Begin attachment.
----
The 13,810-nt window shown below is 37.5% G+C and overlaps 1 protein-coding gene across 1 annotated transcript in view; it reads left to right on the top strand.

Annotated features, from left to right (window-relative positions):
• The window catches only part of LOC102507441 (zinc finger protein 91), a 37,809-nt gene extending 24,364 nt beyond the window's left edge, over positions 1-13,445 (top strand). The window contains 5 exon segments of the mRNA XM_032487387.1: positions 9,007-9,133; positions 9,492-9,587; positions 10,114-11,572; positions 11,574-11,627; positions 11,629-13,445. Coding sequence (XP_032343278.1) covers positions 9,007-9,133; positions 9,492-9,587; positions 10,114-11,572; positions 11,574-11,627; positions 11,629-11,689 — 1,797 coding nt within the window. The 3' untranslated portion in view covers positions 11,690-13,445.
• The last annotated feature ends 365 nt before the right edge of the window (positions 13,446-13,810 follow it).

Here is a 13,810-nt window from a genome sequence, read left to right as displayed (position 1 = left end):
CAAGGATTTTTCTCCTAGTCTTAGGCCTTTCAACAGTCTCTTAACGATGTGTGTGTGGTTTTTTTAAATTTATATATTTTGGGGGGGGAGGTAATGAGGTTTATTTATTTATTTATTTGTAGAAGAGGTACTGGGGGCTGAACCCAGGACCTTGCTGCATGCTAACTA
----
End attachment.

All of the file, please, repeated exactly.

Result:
The 13,810-nt window shown below is 37.5% G+C and overlaps 1 protein-coding gene across 1 annotated transcript in view; it reads left to right on the top strand.

Annotated features, from left to right (window-relative positions):
• The window catches only part of LOC102507441 (zinc finger protein 91), a 37,809-nt gene extending 24,364 nt beyond the window's left edge, over positions 1-13,445 (top strand). The window contains 5 exon segments of the mRNA XM_032487387.1: positions 9,007-9,133; positions 9,492-9,587; positions 10,114-11,572; positions 11,574-11,627; positions 11,629-13,445. Coding sequence (XP_032343278.1) covers positions 9,007-9,133; positions 9,492-9,587; positions 10,114-11,572; positions 11,574-11,627; positions 11,629-11,689 — 1,797 coding nt within the window. The 3' untranslated portion in view covers positions 11,690-13,445.
• The last annotated feature ends 365 nt before the right edge of the window (positions 13,446-13,810 follow it).

Here is a 13,810-nt window from a genome sequence, read left to right as displayed (position 1 = left end):
CAAGGATTTTTCTCCTAGTCTTAGGCCTTTCAACAGTCTCTTAACGATGTGTGTGTGGTTTTTTTAAATTTATATATTTTGGGGGGGGAGGTAATGAGGTTTATTTATTTATTTATTTGTAGAAGAGGTACTGGGGGCTGAACCCAGGACCTTGCTGCATGCTAACTA